Double time: Nice work if you can get it
After reading Build a simple timesheet in Excel, Tania asked for a formula to figure double time after the first 12 hours worked. Specifically, Tania needs to satisfy the following business rules:
- First eight hours worked is straight pay.
- Hours nine through 12 are time and a half.
- Anything over 12 hours is double time.
Before we modify the original timesheet, I want to recommend that you consider a template. There are plenty of them out there and many are free. It's often easier to tweak a template than to build something from scratch. Fortunately, this timesheet is simple and won't require too much of your time.
Now, to modify the timesheet shown in Figure E so it evaluates double time, you must first insert a column to the left of the sick column (column I) by selecting column I, right-clicking the selection, and choosing Insert from the submenu. In I7, enter the following expression and copy it to I8:I13:
This simple timesheet tracks regular work hours and overtime.
Figure F shows the expression at work after changing a few time values. Similar to the expressions in columns G and H, the double-time expression evaluates the in and out times to determine the hours worked, but it handles those results differently. Specifically, if the time worked is greater than 12, the double-time expression returns the number of hours over 12. When the total is less than 12, the expression returns 0.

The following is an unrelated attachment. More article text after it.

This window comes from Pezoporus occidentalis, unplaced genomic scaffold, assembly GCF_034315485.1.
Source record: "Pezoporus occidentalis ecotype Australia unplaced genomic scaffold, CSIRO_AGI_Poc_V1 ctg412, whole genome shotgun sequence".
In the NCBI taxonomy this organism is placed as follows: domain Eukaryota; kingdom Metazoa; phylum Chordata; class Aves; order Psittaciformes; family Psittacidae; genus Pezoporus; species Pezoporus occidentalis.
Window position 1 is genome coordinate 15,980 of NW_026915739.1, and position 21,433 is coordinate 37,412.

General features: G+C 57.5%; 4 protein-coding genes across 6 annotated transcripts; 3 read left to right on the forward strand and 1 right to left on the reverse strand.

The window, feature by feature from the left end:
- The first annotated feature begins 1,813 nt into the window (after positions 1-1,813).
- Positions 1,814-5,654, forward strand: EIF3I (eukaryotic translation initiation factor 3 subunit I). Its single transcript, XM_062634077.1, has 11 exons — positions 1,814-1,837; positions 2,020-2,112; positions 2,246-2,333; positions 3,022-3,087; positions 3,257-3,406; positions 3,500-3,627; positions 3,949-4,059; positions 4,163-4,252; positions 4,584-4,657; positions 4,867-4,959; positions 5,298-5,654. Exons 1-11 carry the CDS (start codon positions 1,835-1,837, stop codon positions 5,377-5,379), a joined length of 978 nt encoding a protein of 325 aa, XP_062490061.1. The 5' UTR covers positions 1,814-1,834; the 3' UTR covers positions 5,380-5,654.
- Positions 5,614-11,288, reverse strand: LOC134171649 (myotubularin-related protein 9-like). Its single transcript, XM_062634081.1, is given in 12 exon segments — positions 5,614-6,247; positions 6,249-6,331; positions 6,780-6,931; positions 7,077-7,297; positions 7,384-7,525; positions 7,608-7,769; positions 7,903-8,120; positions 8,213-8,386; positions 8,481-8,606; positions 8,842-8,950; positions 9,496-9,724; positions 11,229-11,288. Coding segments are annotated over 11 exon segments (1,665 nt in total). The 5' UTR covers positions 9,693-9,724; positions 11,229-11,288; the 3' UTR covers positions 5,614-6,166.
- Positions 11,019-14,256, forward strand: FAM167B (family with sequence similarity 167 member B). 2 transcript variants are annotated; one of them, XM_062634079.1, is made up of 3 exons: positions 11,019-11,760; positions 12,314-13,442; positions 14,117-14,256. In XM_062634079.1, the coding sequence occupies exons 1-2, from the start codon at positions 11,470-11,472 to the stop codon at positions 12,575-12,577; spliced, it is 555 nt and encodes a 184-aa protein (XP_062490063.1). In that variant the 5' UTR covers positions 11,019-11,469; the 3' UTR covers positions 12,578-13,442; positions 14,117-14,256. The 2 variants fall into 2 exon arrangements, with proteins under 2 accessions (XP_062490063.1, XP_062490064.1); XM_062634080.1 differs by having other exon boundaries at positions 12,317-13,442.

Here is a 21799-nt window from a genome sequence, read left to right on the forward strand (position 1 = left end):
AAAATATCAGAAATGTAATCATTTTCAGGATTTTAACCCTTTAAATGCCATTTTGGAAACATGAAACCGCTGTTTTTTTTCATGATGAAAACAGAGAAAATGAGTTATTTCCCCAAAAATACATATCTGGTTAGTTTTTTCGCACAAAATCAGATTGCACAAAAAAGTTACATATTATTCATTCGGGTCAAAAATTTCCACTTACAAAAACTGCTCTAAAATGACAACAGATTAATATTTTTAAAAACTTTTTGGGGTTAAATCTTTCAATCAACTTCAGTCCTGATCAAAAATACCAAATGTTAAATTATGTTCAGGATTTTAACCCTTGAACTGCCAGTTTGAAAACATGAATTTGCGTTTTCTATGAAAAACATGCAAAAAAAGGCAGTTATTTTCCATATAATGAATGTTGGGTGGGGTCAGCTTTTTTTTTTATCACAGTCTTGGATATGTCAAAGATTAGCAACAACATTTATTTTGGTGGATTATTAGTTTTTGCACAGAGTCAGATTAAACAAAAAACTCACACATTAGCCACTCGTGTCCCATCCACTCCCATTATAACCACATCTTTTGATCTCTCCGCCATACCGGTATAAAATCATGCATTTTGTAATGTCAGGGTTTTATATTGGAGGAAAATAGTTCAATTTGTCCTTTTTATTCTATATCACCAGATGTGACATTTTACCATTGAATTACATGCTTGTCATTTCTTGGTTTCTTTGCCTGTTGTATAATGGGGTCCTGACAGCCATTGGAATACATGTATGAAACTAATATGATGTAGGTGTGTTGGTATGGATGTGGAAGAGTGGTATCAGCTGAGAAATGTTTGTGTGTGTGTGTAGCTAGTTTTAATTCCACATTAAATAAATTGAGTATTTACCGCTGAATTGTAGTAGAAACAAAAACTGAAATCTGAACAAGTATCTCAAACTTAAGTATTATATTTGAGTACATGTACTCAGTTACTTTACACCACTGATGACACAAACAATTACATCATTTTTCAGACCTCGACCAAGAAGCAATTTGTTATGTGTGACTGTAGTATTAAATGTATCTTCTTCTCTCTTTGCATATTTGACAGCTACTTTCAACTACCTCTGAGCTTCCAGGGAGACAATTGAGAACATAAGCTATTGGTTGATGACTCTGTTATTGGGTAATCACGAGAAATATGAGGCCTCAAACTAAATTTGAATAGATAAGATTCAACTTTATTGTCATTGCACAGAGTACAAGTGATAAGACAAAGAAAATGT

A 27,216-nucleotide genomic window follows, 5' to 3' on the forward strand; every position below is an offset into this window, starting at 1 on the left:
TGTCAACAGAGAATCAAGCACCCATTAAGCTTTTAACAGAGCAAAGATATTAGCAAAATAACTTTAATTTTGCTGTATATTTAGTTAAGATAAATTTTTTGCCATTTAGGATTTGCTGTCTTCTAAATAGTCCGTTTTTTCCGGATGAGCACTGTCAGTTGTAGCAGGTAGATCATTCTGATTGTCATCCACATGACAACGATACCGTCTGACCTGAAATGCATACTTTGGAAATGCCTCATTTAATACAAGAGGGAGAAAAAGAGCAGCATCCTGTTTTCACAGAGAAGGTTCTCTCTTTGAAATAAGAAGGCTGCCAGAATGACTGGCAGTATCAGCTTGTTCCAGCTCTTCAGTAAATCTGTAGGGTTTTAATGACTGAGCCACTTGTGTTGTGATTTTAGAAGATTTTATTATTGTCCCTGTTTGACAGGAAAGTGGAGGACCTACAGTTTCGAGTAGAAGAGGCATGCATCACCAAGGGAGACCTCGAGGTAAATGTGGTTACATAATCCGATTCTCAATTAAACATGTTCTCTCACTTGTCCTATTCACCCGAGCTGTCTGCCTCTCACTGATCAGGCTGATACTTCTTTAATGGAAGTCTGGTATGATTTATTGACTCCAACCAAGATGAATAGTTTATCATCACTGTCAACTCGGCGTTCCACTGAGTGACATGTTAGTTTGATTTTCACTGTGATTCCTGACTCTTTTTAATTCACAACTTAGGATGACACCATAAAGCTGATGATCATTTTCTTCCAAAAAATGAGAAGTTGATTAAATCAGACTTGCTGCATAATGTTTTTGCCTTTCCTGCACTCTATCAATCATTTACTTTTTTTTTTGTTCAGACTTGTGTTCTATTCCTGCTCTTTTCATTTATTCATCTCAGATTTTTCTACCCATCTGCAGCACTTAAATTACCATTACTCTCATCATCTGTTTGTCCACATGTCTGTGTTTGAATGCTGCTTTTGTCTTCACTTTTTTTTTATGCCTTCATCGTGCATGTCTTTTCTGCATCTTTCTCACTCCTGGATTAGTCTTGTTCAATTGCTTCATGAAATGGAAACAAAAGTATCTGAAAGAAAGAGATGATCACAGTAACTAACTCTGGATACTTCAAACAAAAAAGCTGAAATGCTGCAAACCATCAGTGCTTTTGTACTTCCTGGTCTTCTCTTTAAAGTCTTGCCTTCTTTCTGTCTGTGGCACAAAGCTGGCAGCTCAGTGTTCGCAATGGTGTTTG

The expression works fine, but it breaks the overtime and total expressions. First, the overtime expression returns the total overtime hours, without subtracting the double-time hours. To fix that, enter the following expression into HI and copy it to the H8:H13:
The new overtime expression returns the number of hours worked between eight and 12. Consequently, the daily totals in column L now reflect the change in the overtime values. We still need to complete the timesheet by adding a weekly total to the double-time column. To do so, select I14 and click AutoSum in the Editing group. With just these few changes, the timesheet shown in Figure G now fits Tania's requirements.
The timesheet now fulfills Tania's business rule that requires double-time.
Send me your question about Office
I answer readers' questions when I can, but there's no guarantee. Don't send files unless requested; initial requests for help that arrive with attached files will be deleted unread. You can send screenshots of your data to help clarify your question. When contacting me, be as specific as possible. For example, "Please troubleshoot my workbook and fix what's wrong" probably won't get a response, but "Can you tell me why this formula isn't returning the expected results?" might. Please mention the app and version that you're using. I'm not reimbursed by TechRepublic for my time or expertise when helping readers, nor do I ask for a fee from readers I help. You can contact me at email@example.com.
Susan Sales Harkins is an IT consultant, specializing in desktop solutions. Previously, she was editor in chief for The Cobb Group, the world's largest publisher of technical journals.